to Master Question-and-Answer Sessions
While waiting to speak after lunch at a client's conference,
I sat through numerous presentations delivered by their top
executives. One by one, they each ended their presentations
in exactly the same manner: "Do you have any questions?"
And each time the audience was dead silent. The presenters
then ended with "Well then, that's it."
Was it possible that the audience really didn't have any
questions? Very doubtful. Too many presentations fall flat
when it comes time for the Q&A and the audience still has
many unanswered questions, leading to misunderstandings
and worse. Here are six proven tips for conducting a
powerful Q&A session and ensuring clearer communication:
Tip #1. Make it safe.
Keep in mind that the number one fear of many people is
speaking before a group. When you ask for questions, you
are basically saying, "Who wants to be the next speaker?"
because all eyes will be on the person asking the question.
Consider starting your Q&A with a phrase such as "We've
covered a lot of new material today and I expect that
you have questions. No question is unimportant and
chances are that others have the same questions you do..."
Tip #2. Summarize what you've covered before your Q&A.
Especially in longer presentations, this will refresh listeners'
memories and prompt questions. Use a phrase like "Let me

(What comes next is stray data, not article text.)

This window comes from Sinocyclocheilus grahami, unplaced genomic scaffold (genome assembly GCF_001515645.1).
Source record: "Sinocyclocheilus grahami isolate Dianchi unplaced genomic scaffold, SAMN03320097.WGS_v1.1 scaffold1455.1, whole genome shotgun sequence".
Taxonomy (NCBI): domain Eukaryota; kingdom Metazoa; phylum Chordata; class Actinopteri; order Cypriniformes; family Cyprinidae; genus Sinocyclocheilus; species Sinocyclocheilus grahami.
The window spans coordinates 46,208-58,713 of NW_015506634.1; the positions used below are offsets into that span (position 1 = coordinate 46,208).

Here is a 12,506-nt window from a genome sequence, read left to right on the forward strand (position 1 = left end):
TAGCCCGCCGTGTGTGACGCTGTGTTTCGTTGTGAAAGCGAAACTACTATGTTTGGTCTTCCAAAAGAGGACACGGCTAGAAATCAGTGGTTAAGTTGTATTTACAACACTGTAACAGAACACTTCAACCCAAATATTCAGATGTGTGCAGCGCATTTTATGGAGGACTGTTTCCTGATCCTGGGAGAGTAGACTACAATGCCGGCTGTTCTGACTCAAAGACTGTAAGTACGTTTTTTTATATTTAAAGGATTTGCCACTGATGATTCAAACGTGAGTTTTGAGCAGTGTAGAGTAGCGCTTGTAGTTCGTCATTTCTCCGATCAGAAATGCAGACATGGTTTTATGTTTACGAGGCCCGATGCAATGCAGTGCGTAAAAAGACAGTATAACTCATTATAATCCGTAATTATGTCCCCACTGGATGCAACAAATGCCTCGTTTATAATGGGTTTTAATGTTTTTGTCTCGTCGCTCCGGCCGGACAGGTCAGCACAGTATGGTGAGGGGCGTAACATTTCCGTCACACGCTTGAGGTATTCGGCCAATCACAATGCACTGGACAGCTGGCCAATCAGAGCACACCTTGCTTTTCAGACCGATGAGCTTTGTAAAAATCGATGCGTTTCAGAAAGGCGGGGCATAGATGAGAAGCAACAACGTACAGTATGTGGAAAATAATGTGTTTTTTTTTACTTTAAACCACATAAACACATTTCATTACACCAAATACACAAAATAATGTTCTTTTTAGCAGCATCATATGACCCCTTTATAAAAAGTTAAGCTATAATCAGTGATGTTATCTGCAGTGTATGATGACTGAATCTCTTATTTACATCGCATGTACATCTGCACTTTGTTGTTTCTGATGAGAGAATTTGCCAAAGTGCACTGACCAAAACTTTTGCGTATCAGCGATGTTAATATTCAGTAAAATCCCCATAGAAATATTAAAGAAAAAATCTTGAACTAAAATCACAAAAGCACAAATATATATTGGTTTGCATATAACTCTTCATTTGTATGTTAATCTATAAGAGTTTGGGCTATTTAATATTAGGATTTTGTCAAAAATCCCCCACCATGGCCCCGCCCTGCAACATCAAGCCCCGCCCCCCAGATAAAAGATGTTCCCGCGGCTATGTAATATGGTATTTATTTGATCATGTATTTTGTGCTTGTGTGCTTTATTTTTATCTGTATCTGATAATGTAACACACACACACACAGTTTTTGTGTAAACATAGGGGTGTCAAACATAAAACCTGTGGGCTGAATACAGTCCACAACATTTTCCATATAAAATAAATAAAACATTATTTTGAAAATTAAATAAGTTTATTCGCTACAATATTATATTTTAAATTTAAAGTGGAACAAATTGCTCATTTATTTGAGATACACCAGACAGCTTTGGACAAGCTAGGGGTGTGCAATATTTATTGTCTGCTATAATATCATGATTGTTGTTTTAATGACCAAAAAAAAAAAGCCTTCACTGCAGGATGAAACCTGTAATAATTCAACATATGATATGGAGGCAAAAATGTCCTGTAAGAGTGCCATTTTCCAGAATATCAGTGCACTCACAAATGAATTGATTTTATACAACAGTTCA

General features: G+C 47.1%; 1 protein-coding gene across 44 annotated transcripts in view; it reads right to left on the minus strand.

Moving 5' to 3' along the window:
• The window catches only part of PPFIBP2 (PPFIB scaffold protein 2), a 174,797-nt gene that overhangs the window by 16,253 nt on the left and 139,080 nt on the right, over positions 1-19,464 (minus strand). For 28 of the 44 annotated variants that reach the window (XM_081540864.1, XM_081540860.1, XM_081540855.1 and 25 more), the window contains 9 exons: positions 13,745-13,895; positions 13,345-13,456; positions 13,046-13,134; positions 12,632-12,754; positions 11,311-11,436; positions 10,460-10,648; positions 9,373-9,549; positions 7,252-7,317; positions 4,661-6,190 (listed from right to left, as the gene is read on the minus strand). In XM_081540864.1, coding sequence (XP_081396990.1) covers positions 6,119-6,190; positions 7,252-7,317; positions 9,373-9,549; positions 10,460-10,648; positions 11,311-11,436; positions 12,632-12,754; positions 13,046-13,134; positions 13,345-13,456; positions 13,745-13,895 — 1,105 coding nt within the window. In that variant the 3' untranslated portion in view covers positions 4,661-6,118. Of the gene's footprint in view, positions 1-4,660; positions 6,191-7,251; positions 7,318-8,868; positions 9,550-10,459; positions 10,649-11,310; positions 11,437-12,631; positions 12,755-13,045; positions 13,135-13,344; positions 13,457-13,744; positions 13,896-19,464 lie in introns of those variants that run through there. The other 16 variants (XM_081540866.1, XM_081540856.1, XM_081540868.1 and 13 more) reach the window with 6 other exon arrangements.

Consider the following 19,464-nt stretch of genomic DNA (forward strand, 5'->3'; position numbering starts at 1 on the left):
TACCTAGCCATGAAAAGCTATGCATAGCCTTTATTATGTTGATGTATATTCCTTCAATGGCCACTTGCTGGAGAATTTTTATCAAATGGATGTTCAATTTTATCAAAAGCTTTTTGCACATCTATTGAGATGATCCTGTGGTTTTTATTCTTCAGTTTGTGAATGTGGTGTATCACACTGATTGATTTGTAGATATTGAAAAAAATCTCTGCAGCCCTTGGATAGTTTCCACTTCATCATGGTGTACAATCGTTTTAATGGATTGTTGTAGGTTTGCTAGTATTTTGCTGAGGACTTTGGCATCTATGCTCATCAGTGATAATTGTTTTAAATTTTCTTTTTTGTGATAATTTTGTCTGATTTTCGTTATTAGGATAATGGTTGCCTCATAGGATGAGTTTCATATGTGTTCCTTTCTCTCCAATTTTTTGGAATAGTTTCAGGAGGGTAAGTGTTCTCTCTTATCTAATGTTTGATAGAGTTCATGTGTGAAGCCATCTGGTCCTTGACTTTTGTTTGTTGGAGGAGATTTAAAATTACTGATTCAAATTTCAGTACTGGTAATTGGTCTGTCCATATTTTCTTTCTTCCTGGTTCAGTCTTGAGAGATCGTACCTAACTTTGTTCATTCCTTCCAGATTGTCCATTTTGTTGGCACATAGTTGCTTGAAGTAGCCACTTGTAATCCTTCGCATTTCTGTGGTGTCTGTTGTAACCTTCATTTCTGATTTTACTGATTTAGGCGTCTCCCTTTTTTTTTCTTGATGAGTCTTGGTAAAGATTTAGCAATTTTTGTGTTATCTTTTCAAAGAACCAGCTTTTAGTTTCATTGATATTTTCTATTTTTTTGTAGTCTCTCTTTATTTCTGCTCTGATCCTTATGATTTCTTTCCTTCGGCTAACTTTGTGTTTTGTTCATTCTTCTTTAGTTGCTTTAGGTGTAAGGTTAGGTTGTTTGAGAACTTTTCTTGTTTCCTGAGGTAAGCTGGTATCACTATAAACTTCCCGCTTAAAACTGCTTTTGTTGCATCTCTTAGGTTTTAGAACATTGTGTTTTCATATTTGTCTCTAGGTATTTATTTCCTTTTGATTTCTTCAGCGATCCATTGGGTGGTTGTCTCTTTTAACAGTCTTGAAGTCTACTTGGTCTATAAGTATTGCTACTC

summarize what we've covered and then we'll open it up
Tip #3. Plant a few questions.
One reason that so many Q&A sessions fall flat is that very
few people want to ask the first question. Arrive early and
ask a couple people to ask a specific question. When you
start your Q&A session, they'll be the first to raise their hands.
After they get things rolling, odds are that others in the group
Tip #4. Ask your own questions.
If planting questions is not appropriate or in addition to that,
include a couple questions that you think the audience might
be thinking about. Use words like, "Here's a question you
may be wondering about..." Again, after you get things
rolling with this technique, odds are that others in the group
Tip #5. Shared pairs.
Here's a technique that works wonders. Say this: "Everyone
turn to a person sitting next to you and make a list of at least
three questions that you'd like me to answer." Then ask each
partnership to share one of their questions. You'll be amazed
by the number of questions you get.
Tip #6. Don't wait till the end.
Often people are tired by the end of a presentation. Instead of
conducting your Q&A at the end, hold shorter Q&A sessions
a few times during the body of your presentation. People will
be more energetic and you'll know exactly what's on their minds
before you get to end of your time. If you use this method, be
certain to control the group so that you have time to complete